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United States v. Stillis

United States District Court, E.D. Pennsylvania

May 14, 2015

UNITED STATES,
v.
LOUIS STILLIS, also known as “LOU BOP”

MEMORANDUM

DuBois, J.

I. INTRODUCTION

On January 18, 2007, a jury found defendant Louis Stillis guilty of conspiracy to distribute more than five kilograms of cocaine and other substantive cocaine distribution offenses. Additionally, after a separate bench trial on January 19, 2007, the Court found Stillis guilty of possession of a firearm by a convicted felon. On October 5, 2007, the Court sentenced Stillis, inter alia, to a total sentence of 235 months’ imprisonment. Presently before the Court are: (1) Stillis’ pro se Motion Under 28 U.S.C. § 2255 to Vacate, Set Aside, or Correct Sentence (“original § 2255 Motion”); (2) Stillis’ pro se Motion to Amend Pursuant to Fed.R.Civ.P. 15(c) (“Motion to Amend”); and (3) Stillis’ pro se Amended Motion Under 28 U.S.C. § 2255 (“Amended § 2255 Motion”). For the reasons set forth below, Stillis’ Motion to Amend is granted, his original § 2255 Motion is dismissed, and his Amended § 2255 Motion is dismissed and denied without an evidentiary hearing.

II. BACKGROUND

A. Facts and Procedural History

On April 13, 2005, a Grand Jury in the Eastern District of Pennsylvania returned a Fifty-Three Count Superseding Indictment against defendant Stillis and eight other co-defendants. In Count One, the Superseding Indictment charged that the defendants participated in a conspiracy to distribute more than five (5) kilograms of cocaine in Philadelphia and Delaware Counties from in or about July 2003 through in or about October 2004, in violation of 21 U.S.C. §§ 841(a)(1) and (b)(1)(A). Each defendant was also charged in separate counts with distribution of cocaine in violation of 21 U.S.C. §§ 841(a)(1) and (b)(1)(C), and distribution of cocaine within 1, 000 feet of a school in violation of 21 U.S.C. §§ 841(b)(1)(C) and 860(a).

Additionally, Count Fifty-Three of the Superseding Indictment charged that on or about April 22, 2004, defendant Stillis, having previously been convicted of a crime punishable by imprisonment for a term exceeding one year, knowingly possessed, in or affecting interstate commerce, a firearm, that is a loaded Lorcin 9mm semiautomatic pistol, serial number 133831, in violation of 18 U.S.C. § 922(g)(1).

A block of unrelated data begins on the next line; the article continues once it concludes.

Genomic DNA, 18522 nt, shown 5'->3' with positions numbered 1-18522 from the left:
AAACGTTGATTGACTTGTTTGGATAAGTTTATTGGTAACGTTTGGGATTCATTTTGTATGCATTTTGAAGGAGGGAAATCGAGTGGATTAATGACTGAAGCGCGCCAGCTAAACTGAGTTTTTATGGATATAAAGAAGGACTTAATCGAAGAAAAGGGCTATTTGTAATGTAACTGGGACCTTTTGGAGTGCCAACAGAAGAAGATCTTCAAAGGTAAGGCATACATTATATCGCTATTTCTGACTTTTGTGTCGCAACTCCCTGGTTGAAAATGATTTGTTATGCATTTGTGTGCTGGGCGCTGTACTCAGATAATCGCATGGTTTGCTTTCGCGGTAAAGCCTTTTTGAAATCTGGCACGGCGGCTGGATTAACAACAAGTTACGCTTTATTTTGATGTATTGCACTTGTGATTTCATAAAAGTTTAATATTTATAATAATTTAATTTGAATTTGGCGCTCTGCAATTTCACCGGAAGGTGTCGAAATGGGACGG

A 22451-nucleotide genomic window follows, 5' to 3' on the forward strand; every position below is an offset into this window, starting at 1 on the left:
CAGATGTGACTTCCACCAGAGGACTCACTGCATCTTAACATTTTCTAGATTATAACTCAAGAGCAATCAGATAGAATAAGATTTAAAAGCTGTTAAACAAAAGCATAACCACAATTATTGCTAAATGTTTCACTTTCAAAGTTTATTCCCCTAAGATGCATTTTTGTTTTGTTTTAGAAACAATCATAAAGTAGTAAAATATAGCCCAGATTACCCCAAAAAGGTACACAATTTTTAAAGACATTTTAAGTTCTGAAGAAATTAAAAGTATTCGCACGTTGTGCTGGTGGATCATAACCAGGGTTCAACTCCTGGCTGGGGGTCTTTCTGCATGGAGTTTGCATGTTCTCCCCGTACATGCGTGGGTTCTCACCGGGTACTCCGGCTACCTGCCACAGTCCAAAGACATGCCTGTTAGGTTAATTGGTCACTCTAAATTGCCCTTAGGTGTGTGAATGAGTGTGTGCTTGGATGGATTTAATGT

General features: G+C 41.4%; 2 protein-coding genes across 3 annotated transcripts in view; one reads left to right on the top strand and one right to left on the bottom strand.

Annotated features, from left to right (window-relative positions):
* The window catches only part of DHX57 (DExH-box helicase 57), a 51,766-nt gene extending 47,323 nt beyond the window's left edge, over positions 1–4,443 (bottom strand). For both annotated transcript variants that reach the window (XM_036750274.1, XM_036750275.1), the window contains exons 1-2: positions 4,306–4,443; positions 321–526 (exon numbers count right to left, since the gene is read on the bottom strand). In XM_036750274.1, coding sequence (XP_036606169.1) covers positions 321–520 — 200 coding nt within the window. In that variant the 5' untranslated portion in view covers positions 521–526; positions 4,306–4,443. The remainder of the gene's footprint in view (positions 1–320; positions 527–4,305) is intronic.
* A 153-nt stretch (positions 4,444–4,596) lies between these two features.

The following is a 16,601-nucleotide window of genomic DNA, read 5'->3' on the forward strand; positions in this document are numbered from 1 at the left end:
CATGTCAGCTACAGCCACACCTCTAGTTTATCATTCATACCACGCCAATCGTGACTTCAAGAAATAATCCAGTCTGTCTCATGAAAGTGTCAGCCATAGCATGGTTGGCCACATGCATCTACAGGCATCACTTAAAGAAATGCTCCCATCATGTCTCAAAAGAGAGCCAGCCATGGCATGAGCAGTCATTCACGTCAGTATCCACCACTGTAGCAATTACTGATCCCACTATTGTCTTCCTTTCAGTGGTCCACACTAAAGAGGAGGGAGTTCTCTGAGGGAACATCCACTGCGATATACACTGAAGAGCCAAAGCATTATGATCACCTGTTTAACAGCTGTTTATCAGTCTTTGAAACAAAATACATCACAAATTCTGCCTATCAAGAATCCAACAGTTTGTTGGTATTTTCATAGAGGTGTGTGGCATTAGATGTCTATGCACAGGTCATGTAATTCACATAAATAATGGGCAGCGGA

The Superseding Indictment described the drug conspiracy as a pyramid structure with defendant Tyrone Smith at the top. Smith was alleged to be “a supplier of large quantities of cocaine, ranging from approximately 250 grams to approximately one kilogram, which he distributed to defendant William Green . . . and others for redistribution in Delaware County, Pennsylvania.” (Superseding Indict., at 3.) At the next level, the Superseding Indictment charged that defendant Green distributed the cocaine he received from defendant Smith to defendant Stillis and others for further distribution. At the bottom, the Government averred that defendant Stillis “distributed cocaine to numerous buyers in Delaware County, Pennsylvania, and used other members of the conspiracy, ” including defendants Kenneth Wilson, Sherron Moore, Tyrone Trader, Jamal Rideout, Richard Robinson, and Larry Davis, “to distribute cocaine to numerous street-level buyers, and to transport cocaine and to collect money from the sales of cocaine.” (Id. at 3–4.) The activities of defendant Stillis and those members of the conspiracy who purchased cocaine from him for resale centered in the Toby Farms neighborhood of Chester Township in Delaware County, Pennsylvania.

On January 3, 2007, defendants Stillis, Trader, Davis, and Rideout proceeded to trial before a jury.[1] By agreement of the parties, Count Fifty-Three against defendant Stillis was severed from the remainder of the charges. On January 18, 2007, the jury found Stillis and his three co-defendants guilty of all charges against them. The following day, January 19, 2007, defendant Stillis waived his right to a jury trial on Count Fifty-Three, the government accepted his waiver, and the Court approved the waiver. The Court then tried the severed gun charge and found defendant Stillis guilty of that charge.

B. Stillis’ Motion for Judgment of Acquittal or, in the Alternative, New Trial

At the close of evidence on January 16, 2007, Stillis presented an oral motion for judgment of acquittal pursuant to Federal Rule of Criminal Procedure 29, contending that the evidence was insufficient to support the jury’s verdict with respect to Count One of the Superseding Indictment (charging all defendants with conspiracy to distribute more than five kilograms of cocaine). The Court denied Stillis’ oral motion the same day.